My first year as a Doctor – Part 1

As of this Sunday I will have officially finished my Intern year which also marks the end of my first year as a Doctor. To put it bluntly… it’s been a freaking crazy year! I really don’t know where to start or end. It’s really been a roller coaster of a year, stretching my emotions,  beliefs, confidence, doubts, skills and imagination.

I’ve laughed with my fellow Interns; been stressed out to the brink of being burnt out; cried over patients; stayed back an extra 4 hours every night to do paper work without pay!; arrived to work an hour early to check on my patients; fight back the urge to yell at other health staff who think that they can take advantage of you because you’re an intern; consoled mourning families; celebrated with patients; slept at the hospital and the list goes on …

I don’t really know how to construct this post or posts, so I’m just going to type whatever goes to mind about my Internship experience: the good, the bad, the terrifying and the memorable.

1. The constant fight with “not being good enough”

When you ask any Intern on their first day what they fear most it’s usually along the lines of: “I’m scared of killing a patient,” and “I’m scared of not knowing enough.” To be honest this is the least of your worries, as an intern you are expected to not know everything anyway; you’re expected to ask and get confirmation. If in doubt, always ask! Really there’s no such thing as a stupid question if a patient’s health is on the line.

The true battle this year was within myself. The constant feeling of not being good enough and the feeling of not being a “good doctor” was and is a constant presence in my psyche.  But I soon realised I wasn’t alone. I was surprised how Interns, Residents and Registrars I admired and thought were “Amazing Superhuman Doctors” also felt like this on a daily basis. Maybe it’s part of the personality that Medicine attracts — that strive for perfection. It’s a destructive feeling which can burn you out- believe me! I still struggle with it… but I guess the important thing is 1. You’re not alone. 2. Ask questions. 3. There’s no such thing as “perfect.” 4. As long as you care for your patients and try to do your best- you’re not a “bad” doctor!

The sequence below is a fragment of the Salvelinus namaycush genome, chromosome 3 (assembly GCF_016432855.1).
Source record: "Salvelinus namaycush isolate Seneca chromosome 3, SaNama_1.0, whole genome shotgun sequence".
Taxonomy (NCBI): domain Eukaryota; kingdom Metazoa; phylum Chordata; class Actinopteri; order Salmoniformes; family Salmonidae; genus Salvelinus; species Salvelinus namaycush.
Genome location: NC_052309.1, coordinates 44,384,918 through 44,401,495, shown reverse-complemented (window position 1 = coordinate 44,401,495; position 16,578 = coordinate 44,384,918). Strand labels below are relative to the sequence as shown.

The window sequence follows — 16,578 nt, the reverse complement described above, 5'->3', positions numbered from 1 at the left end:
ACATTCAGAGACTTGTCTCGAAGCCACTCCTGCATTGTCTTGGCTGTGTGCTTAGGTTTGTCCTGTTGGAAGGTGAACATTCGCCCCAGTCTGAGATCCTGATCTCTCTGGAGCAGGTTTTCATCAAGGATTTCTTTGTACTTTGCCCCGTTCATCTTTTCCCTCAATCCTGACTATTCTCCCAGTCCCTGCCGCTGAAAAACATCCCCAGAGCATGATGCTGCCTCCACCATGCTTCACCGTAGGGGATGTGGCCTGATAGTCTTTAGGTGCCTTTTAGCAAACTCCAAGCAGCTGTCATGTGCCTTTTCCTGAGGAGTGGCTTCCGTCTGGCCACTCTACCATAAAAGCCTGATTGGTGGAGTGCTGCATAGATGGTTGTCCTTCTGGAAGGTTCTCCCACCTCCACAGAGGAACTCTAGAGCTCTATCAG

2. Mr A

Mr A will be a patient I’ll always remember. Someone who really touched the heart of my team. He was a lovely man in his nineties who came in with sepsis (infection in the blood). We gave him the strongest antibiotics we had, however everyday his blood results kept telling us that the bug was still there. I visited him many times a day- checking on his heart, his lungs, how he was feeling…

He had a gentle demeanor  and he became one of my favourite patients. I guess looking back it was an obvious end but I guess I was secretly hoping for the opposite. When he said “I think I’m a little better today” or when his blood tests improved by a few digits (even though I know there’s a margin for error), I honestly felt he was getting better too but there was a sense of doubt and I used to dread it when he asked me “Doc, am I getting better?” I made many phone calls to the other specialist registrars daily seeking their help and all of them would see him within the day often with their consultant too. The final solution reached by all units had high risk but we never got to take it.

On my last weekend shift for that rotation I was paged to see him because his oxygen saturations were dropping and he was struggling to breath. I did everything I could and called the Medical Registrar for help. After 15 days, his kidneys couldn’t take it anymore and his other organs were giving way too. We moved him to a special ward which can provide him oxygen through a special machine and I called his family, “You should come in… I don’t know how long… you should come in…”